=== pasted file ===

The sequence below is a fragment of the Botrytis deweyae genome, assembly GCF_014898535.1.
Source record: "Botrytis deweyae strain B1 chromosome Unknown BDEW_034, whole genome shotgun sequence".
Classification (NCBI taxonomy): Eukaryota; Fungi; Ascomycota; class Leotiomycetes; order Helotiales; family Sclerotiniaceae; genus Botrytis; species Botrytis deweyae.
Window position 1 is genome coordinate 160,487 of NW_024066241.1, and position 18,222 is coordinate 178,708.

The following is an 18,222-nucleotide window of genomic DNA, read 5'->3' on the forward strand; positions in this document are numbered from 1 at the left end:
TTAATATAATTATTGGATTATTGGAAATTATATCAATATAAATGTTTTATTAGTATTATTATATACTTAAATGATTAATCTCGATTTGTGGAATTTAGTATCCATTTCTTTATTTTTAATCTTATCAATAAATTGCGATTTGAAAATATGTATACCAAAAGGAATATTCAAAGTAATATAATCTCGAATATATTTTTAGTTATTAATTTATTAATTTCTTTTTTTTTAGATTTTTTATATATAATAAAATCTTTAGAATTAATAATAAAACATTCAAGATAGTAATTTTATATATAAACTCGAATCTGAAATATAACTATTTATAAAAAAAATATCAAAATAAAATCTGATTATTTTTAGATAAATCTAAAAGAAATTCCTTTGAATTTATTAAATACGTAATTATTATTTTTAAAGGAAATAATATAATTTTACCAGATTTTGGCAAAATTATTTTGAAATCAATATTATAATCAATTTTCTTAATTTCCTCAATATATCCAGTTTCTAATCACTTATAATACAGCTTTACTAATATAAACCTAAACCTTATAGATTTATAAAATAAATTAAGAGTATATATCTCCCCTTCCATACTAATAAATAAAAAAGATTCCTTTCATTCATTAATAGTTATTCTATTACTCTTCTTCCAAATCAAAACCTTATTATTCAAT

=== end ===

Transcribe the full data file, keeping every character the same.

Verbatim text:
The sequence below is a fragment of the Botrytis deweyae genome, assembly GCF_014898535.1.
Source record: "Botrytis deweyae strain B1 chromosome Unknown BDEW_034, whole genome shotgun sequence".
Classification (NCBI taxonomy): Eukaryota; Fungi; Ascomycota; class Leotiomycetes; order Helotiales; family Sclerotiniaceae; genus Botrytis; species Botrytis deweyae.
Window position 1 is genome coordinate 160,487 of NW_024066241.1, and position 18,222 is coordinate 178,708.

The following is an 18,222-nucleotide window of genomic DNA, read 5'->3' on the forward strand; positions in this document are numbered from 1 at the left end:
TTAATATAATTATTGGATTATTGGAAATTATATCAATATAAATGTTTTATTAGTATTATTATATACTTAAATGATTAATCTCGATTTGTGGAATTTAGTATCCATTTCTTTATTTTTAATCTTATCAATAAATTGCGATTTGAAAATATGTATACCAAAAGGAATATTCAAAGTAATATAATCTCGAATATATTTTTAGTTATTAATTTATTAATTTCTTTTTTTTTAGATTTTTTATATATAATAAAATCTTTAGAATTAATAATAAAACATTCAAGATAGTAATTTTATATATAAACTCGAATCTGAAATATAACTATTTATAAAAAAAATATCAAAATAAAATCTGATTATTTTTAGATAAATCTAAAAGAAATTCCTTTGAATTTATTAAATACGTAATTATTATTTTTAAAGGAAATAATATAATTTTACCAGATTTTGGCAAAATTATTTTGAAATCAATATTATAATCAATTTTCTTAATTTCCTCAATATATCCAGTTTCTAATCACTTATAATACAGCTTTACTAATATAAACCTAAACCTTATAGATTTATAAAATAAATTAAGAGTATATATCTCCCCTTCCATACTAATAAATAAAAAAGATTCCTTTCATTCATTAATAGTTATTCTATTACTCTTCTTCCAAATCAAAACCTTATTATTCAAT